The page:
An important note: Putting your backpack and water bottle in a chair in the classroom does not make you on time. If you are not physically present, you are late.
8. Scheduling things during class
Contrary to popular belief, your professors have lives outside of the university. We have hobbies, other jobs (or other aspects of our jobs), families, appointments we need to attend, etc. However, we don’t schedule those things during class because… we have class.
Students shouldn’t schedule work or appointments during class. They certainly shouldn’t take off class sessions to pursue hobbies or expect special accommodations because of things like scheduled flights. Your poor time management or failure to take your course schedule seriously doesn’t constitute special exceptions from your professors.
9. ASKING ‘DID WE DO ANYTHING?’
It’s rare that a student makes it through an entire semester without missing a class. Many of these absences are legitimate with causes like illness or car trouble. Whether the absence is excused or not, the approach to gathering information about the missed class session is one of professors’ greatest pet peeves.
You should never ask your professor something like, “I was absent for the last class session. Did we do anything?” Most professors have the same mental response to this question. It’s something like, “No. You weren’t here, and we just couldn’t go on learning without you.”
So, how do you find out what you missed in the class? Ask the professor the right way. Say something like “I was absent for the last class session. I got the notes from Amy. What else do I need to do to catch up?”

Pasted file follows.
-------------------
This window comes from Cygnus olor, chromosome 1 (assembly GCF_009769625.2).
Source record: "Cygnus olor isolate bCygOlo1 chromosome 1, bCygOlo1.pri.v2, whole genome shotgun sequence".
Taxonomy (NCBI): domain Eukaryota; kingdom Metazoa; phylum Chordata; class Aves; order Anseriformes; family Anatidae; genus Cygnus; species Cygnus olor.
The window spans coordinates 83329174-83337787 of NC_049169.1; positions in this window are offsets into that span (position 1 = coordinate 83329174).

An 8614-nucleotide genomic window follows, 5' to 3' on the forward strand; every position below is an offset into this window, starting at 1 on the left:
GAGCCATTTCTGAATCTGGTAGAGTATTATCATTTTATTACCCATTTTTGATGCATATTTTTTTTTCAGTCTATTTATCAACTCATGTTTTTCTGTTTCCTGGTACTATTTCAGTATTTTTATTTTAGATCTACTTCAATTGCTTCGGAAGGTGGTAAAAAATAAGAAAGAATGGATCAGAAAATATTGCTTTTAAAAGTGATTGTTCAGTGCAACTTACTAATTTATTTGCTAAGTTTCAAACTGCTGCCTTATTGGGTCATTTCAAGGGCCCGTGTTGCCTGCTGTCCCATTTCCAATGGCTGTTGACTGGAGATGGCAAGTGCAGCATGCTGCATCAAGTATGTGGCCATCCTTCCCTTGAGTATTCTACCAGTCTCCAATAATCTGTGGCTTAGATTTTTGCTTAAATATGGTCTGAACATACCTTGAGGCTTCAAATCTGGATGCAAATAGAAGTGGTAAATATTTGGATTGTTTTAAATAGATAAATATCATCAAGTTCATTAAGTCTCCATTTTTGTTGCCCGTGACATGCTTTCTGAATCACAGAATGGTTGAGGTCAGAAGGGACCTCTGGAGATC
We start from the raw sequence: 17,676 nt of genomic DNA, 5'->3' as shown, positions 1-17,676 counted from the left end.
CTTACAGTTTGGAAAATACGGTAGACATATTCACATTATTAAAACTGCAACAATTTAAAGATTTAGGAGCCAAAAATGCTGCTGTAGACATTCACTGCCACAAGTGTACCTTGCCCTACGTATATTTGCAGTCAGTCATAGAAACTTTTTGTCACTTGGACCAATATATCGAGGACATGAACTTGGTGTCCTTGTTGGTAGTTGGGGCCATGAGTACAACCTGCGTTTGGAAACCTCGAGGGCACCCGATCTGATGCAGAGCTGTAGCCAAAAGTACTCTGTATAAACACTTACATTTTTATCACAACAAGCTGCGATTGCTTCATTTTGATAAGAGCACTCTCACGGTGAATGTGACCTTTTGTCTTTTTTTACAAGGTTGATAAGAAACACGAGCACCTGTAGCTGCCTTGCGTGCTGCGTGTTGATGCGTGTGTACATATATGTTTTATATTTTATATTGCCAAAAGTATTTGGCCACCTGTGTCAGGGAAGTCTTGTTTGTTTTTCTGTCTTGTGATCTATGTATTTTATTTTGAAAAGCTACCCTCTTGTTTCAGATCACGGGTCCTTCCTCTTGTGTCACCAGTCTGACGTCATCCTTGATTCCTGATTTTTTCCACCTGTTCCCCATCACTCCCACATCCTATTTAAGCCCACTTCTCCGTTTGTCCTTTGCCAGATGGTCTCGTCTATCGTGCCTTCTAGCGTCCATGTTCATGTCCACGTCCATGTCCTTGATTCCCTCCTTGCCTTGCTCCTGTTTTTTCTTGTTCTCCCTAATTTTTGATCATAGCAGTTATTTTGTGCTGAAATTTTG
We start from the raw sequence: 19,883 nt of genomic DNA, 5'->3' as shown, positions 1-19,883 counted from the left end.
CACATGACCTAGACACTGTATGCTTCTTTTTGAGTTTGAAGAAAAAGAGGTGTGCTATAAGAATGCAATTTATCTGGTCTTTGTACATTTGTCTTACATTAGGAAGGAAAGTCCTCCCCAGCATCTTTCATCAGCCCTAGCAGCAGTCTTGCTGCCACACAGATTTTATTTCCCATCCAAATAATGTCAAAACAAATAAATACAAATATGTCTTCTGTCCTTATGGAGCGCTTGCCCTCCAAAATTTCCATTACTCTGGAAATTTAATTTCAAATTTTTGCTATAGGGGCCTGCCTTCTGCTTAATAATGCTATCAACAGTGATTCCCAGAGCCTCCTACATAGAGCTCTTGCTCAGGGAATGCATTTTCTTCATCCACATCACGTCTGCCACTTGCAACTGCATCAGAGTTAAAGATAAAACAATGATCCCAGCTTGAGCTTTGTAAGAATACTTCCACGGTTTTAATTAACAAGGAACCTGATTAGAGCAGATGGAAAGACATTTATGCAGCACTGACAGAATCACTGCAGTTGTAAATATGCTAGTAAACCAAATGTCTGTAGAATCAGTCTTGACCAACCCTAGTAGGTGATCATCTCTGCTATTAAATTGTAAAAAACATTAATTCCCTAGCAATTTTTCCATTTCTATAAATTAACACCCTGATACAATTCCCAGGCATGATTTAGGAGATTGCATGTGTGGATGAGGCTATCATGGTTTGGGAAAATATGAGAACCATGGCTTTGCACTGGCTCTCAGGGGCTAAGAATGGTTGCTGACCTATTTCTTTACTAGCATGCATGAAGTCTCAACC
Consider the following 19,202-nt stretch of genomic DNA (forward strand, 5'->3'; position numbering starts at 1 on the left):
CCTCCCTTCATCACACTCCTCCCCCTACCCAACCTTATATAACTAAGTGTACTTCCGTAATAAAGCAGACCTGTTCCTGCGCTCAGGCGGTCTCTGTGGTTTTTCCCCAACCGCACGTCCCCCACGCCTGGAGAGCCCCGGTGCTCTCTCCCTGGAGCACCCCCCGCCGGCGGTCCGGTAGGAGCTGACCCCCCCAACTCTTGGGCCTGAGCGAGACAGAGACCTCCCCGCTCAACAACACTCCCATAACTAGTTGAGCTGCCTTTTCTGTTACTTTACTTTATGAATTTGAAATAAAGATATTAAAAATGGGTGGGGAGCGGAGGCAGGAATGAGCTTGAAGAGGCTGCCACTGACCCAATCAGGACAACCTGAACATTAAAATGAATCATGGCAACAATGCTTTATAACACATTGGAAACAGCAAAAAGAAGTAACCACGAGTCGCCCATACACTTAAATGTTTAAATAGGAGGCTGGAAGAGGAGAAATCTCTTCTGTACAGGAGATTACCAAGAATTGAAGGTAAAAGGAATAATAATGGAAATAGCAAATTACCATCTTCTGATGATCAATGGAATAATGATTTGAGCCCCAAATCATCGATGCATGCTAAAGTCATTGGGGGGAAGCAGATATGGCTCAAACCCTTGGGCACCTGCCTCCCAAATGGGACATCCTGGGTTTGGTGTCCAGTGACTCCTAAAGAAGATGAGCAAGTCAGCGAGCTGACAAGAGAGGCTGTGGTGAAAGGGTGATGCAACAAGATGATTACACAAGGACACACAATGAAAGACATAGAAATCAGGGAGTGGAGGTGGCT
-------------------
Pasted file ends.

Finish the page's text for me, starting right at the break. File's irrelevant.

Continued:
Being proactive about asking for notes or assignments from other students and asking this question correctly alters the professor’s response from snarky to helpful.
10. PROCRASTINATING GETTING HELP
Professors want to help students succeed. That’s why we became professors. But some students wait until right before an assignment is due or a test is being given to ask for help. By this time, it’s too late for us to help you. Do yourself and your professor a favor and visit us during office hours far enough in advance to actually help you.
11. ASKING FOR GRADE CHANGES
I have made mistakes in grading. I have no problem with a student asking me to explain their grade or questioning it. When issue arise, I almost always err on the student’s side. But it is inappropriate and offensive when students, after having received final grades, ask for extra credit to improve their grade or ask you to just change their grade. You received the grade you earned. It’s too late at that point to worry about the course, and your grade is not negotiable.
I know it’s a lot, but it really all amounts to professionalism. Students reflect in the classroom how they will behave in the workplace. The prompt, prepared and professional students are the ones professors want to recommend for great jobs.
What did I forget? Professors, how do students tick you off?